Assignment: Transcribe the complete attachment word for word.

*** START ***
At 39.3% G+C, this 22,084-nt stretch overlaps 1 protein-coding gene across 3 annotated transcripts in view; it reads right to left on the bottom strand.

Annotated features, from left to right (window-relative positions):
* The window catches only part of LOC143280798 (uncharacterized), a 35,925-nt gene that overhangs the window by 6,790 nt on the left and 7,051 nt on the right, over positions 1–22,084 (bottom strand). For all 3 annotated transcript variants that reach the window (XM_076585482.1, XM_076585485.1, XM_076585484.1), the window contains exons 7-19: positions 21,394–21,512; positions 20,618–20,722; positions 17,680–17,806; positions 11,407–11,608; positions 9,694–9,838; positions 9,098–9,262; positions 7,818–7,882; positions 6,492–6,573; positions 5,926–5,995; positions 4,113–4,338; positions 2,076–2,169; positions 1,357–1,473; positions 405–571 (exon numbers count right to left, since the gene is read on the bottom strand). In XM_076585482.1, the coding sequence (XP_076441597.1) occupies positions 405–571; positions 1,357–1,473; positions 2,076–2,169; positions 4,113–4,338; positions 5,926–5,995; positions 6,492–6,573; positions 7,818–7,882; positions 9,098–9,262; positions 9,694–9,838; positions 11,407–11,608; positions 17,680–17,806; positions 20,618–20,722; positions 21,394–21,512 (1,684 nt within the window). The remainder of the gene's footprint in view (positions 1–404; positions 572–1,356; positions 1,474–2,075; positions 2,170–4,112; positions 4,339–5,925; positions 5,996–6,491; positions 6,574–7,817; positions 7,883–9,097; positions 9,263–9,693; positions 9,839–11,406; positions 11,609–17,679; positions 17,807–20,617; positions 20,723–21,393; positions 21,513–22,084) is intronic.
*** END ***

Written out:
At 39.3% G+C, this 22,084-nt stretch overlaps 1 protein-coding gene across 3 annotated transcripts in view; it reads right to left on the bottom strand.

Annotated features, from left to right (window-relative positions):
* The window catches only part of LOC143280798 (uncharacterized), a 35,925-nt gene that overhangs the window by 6,790 nt on the left and 7,051 nt on the right, over positions 1–22,084 (bottom strand). For all 3 annotated transcript variants that reach the window (XM_076585482.1, XM_076585485.1, XM_076585484.1), the window contains exons 7-19: positions 21,394–21,512; positions 20,618–20,722; positions 17,680–17,806; positions 11,407–11,608; positions 9,694–9,838; positions 9,098–9,262; positions 7,818–7,882; positions 6,492–6,573; positions 5,926–5,995; positions 4,113–4,338; positions 2,076–2,169; positions 1,357–1,473; positions 405–571 (exon numbers count right to left, since the gene is read on the bottom strand). In XM_076585482.1, the coding sequence (XP_076441597.1) occupies positions 405–571; positions 1,357–1,473; positions 2,076–2,169; positions 4,113–4,338; positions 5,926–5,995; positions 6,492–6,573; positions 7,818–7,882; positions 9,098–9,262; positions 9,694–9,838; positions 11,407–11,608; positions 17,680–17,806; positions 20,618–20,722; positions 21,394–21,512 (1,684 nt within the window). The remainder of the gene's footprint in view (positions 1–404; positions 572–1,356; positions 1,474–2,075; positions 2,170–4,112; positions 4,339–5,925; positions 5,996–6,491; positions 6,574–7,817; positions 7,883–9,097; positions 9,263–9,693; positions 9,839–11,406; positions 11,609–17,679; positions 17,807–20,617; positions 20,723–21,393; positions 21,513–22,084) is intronic.